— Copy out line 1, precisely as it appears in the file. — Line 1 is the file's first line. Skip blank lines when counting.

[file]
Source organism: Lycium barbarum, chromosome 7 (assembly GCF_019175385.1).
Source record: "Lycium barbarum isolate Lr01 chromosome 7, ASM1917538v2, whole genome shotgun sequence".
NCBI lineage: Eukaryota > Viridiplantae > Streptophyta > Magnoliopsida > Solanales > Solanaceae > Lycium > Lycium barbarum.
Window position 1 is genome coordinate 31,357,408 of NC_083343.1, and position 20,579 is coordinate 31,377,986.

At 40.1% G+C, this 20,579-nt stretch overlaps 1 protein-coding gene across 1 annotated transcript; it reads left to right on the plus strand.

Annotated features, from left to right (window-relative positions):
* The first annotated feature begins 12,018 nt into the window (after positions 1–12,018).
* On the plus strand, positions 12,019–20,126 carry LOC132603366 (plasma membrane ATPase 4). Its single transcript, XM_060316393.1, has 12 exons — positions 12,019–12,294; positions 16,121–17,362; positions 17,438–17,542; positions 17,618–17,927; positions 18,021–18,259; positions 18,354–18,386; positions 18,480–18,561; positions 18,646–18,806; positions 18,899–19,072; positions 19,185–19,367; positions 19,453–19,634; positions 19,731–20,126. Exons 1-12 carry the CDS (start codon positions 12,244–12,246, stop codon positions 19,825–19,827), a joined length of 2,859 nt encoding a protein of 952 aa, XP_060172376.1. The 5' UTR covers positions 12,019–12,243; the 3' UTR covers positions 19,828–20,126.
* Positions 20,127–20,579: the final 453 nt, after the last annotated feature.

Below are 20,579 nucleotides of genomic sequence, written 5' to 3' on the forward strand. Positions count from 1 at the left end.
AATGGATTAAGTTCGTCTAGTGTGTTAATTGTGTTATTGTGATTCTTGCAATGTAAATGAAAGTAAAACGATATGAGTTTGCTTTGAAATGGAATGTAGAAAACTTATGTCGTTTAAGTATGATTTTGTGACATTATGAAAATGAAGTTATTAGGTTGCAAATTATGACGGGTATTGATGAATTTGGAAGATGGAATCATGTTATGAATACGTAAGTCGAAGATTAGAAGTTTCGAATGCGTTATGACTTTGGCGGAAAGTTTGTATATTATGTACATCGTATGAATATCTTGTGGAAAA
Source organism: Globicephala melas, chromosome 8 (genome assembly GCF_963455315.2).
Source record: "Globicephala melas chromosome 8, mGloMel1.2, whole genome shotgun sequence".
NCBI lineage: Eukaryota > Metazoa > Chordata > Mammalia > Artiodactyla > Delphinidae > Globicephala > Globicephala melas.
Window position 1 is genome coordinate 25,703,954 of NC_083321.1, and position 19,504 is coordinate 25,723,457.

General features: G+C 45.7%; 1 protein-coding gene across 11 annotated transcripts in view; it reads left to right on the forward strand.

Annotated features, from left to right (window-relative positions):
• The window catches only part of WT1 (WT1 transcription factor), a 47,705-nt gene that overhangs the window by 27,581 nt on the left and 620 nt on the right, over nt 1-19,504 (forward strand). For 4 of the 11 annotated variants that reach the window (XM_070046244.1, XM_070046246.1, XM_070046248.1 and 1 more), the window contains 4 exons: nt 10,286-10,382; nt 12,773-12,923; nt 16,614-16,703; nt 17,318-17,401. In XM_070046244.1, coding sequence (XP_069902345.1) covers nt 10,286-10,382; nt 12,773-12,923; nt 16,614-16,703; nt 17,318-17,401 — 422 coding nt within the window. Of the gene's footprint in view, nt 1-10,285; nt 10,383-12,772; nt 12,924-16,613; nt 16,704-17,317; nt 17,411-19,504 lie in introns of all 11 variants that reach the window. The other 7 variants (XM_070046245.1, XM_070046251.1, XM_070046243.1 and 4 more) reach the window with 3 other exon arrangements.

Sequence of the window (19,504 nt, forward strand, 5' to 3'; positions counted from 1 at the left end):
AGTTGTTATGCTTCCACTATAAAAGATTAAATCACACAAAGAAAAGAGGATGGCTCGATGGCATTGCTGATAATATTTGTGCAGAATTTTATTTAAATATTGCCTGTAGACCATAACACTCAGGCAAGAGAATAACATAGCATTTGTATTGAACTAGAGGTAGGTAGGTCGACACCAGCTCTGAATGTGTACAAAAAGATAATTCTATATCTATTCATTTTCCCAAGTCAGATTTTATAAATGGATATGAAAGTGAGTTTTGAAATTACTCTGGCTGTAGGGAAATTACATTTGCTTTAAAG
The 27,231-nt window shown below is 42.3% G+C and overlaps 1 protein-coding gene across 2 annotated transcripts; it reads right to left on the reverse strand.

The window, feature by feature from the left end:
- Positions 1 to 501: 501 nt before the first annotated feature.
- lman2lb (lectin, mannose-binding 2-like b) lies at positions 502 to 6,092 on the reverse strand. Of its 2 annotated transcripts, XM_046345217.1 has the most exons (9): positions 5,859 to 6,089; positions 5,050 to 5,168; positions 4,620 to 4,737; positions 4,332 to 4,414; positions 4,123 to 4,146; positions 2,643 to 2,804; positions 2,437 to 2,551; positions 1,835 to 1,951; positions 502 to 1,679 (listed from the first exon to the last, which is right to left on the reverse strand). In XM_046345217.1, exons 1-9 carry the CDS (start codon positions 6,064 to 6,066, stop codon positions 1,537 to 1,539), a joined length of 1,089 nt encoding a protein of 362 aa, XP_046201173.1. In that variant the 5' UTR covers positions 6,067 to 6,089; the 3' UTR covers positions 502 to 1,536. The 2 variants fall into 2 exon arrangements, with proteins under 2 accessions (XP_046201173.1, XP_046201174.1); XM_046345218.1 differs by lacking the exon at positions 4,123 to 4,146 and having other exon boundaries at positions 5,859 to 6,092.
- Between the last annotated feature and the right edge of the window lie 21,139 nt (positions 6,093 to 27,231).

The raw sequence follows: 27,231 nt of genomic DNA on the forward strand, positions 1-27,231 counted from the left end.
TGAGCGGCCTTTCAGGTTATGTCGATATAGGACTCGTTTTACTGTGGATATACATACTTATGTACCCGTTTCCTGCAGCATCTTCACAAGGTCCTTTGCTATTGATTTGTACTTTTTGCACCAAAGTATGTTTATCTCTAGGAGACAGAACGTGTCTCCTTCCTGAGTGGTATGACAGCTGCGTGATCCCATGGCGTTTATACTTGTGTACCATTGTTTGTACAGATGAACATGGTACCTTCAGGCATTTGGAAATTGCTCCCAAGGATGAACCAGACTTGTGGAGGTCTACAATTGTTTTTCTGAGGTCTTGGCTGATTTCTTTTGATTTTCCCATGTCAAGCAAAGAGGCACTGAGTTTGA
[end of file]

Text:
Source organism: Lycium barbarum, chromosome 7 (assembly GCF_019175385.1).